“Wearing a mask is strongly encouraged in most circumstances to protect the health of our communities,” Inslee said. “As we start to increase in travel, recreation, and economic activity, it is critical that we remain diligent in order to avoid a sharp increase in exposure. We will continue to closely monitor disease data to determine whether additional steps are needed to protect public health.”

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About The Author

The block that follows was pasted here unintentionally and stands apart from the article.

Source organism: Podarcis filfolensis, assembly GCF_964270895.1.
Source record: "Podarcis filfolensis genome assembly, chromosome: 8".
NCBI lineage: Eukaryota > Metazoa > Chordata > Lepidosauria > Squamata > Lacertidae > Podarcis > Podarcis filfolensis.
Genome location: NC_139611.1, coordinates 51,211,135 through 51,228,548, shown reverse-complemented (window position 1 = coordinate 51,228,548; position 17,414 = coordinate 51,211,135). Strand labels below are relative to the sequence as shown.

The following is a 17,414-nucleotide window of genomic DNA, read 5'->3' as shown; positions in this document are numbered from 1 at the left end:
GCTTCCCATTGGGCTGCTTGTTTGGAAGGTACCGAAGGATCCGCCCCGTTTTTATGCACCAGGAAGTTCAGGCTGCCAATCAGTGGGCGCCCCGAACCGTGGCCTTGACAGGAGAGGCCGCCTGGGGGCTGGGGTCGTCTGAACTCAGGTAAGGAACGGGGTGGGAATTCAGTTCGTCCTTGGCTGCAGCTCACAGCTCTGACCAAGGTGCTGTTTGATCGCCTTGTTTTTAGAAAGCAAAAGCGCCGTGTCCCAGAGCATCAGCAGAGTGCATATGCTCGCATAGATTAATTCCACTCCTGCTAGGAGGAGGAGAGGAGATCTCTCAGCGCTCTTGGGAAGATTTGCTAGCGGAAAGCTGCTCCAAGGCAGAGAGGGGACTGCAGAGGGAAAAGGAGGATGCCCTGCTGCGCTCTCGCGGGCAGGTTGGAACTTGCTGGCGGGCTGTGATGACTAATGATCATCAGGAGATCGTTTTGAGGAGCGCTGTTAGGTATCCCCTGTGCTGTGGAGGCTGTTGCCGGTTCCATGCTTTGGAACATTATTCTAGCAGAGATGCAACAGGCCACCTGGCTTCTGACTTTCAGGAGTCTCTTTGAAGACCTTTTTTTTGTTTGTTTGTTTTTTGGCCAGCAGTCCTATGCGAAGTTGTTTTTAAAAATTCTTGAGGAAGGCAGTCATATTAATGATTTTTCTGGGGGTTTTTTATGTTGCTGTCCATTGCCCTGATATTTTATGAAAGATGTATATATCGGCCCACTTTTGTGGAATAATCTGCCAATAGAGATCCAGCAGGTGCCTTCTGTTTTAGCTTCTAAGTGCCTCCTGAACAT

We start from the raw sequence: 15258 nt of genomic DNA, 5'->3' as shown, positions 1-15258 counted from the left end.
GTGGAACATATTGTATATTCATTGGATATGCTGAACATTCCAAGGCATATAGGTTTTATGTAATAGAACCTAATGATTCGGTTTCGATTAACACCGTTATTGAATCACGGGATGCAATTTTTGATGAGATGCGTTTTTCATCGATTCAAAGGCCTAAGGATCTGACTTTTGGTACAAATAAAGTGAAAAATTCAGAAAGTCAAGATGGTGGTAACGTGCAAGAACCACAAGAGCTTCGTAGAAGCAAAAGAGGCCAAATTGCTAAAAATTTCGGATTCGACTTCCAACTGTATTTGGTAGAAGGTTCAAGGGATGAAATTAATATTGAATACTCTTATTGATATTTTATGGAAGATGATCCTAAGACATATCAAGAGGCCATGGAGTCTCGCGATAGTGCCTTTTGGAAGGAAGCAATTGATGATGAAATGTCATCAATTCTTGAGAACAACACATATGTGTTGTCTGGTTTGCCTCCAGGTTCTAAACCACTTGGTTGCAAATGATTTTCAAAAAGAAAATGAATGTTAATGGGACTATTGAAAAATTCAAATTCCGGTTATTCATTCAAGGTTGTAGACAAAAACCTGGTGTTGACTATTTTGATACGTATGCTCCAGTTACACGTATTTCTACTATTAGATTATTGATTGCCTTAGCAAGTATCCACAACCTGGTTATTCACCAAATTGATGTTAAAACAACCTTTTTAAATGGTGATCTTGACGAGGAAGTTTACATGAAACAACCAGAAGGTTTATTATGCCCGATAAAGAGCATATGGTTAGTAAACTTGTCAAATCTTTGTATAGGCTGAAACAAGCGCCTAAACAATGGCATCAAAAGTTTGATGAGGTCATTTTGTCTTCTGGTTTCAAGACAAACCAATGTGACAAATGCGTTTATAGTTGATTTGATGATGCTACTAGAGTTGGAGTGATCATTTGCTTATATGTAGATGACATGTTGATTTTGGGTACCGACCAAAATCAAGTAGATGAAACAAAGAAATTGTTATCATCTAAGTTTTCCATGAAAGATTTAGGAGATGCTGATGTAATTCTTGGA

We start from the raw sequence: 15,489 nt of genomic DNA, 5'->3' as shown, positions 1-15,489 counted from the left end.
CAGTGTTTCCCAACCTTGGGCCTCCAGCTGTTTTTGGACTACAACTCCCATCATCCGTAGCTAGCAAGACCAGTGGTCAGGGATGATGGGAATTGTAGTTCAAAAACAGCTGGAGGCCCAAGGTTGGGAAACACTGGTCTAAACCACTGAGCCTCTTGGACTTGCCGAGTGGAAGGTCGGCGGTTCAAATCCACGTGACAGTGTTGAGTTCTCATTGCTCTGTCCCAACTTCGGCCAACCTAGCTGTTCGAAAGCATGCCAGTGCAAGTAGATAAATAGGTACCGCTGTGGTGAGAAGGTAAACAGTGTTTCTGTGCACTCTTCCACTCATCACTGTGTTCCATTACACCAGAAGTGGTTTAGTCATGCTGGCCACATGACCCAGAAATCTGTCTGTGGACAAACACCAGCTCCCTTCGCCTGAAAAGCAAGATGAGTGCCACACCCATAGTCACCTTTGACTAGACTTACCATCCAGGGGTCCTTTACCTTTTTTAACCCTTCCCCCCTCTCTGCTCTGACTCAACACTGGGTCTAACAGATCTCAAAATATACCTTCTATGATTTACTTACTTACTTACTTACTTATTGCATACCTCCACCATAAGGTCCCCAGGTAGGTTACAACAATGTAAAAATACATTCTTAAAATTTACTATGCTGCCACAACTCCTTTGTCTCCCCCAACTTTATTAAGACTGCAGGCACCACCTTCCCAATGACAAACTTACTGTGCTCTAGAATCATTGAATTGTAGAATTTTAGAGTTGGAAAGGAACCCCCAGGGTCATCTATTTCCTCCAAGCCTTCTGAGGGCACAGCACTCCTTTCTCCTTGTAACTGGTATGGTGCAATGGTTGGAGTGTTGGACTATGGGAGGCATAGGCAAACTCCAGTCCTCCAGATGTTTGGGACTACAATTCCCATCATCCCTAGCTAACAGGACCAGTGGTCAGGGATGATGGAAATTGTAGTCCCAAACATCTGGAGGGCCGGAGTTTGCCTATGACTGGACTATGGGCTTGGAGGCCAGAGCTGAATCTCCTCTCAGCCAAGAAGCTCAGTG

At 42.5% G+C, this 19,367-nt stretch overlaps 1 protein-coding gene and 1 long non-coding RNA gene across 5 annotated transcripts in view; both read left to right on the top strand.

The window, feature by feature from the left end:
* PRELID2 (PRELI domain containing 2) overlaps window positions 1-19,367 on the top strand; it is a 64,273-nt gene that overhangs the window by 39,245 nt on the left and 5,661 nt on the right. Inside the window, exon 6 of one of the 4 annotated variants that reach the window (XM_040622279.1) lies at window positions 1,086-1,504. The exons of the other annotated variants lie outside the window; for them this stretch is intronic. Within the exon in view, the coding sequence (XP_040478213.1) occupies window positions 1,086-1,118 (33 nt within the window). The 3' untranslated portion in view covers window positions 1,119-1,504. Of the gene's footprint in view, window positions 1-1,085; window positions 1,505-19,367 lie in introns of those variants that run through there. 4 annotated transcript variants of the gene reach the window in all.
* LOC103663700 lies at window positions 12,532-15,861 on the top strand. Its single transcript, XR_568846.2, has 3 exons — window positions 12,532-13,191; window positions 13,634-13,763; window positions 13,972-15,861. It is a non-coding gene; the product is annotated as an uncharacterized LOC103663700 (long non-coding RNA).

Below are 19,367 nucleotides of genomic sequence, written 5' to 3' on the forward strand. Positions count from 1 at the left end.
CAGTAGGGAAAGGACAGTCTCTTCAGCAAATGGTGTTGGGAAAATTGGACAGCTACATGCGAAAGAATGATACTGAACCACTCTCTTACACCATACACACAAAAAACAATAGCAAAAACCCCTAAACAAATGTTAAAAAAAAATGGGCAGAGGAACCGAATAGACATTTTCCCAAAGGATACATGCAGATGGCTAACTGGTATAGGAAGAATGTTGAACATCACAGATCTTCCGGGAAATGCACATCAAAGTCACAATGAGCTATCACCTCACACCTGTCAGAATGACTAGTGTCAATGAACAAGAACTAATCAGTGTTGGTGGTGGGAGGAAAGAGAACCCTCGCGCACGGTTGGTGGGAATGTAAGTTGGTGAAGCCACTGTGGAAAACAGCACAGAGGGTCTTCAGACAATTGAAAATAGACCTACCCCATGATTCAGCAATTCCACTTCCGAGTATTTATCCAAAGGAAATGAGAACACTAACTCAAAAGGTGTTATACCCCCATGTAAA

Chris Brown comes to Clark County Today with 15 years of local news experience as a reporter, editor, and anchor at KXL News Radio and KOIN-6 TV in Portland. In 2016, he won an Oregon Association of Broadcaster's award for Best Investigative Reporting for a series on America's Violent Youth. He has also been awarded by the Associated Press for Best Breaking News coverage as editor of Portland's Morning News following the 2015 school shooting at Umpqua Community College in Roseburg, Oregon. The second oldest of eight home-schooled children, Brown graduated from high school two years early. After several odd jobs, he earned an internship at KXL Radio, eventually working his way into a full-time job. Brown has lived in Clark County his entire life, and is very excited at the opportunity to now focus full-time on the significant stories happening in his own back yard, rather than across “the river.’’ After a few years in Vancouver, he recently moved back to Battle Ground with his wife and two young daughters. When he's not working to report what's happening in Clark County, Brown enjoys spending time with his family, playing music, taking pictures, or working in the yard. He also actually does enjoy long walks on the beach, and sunsets.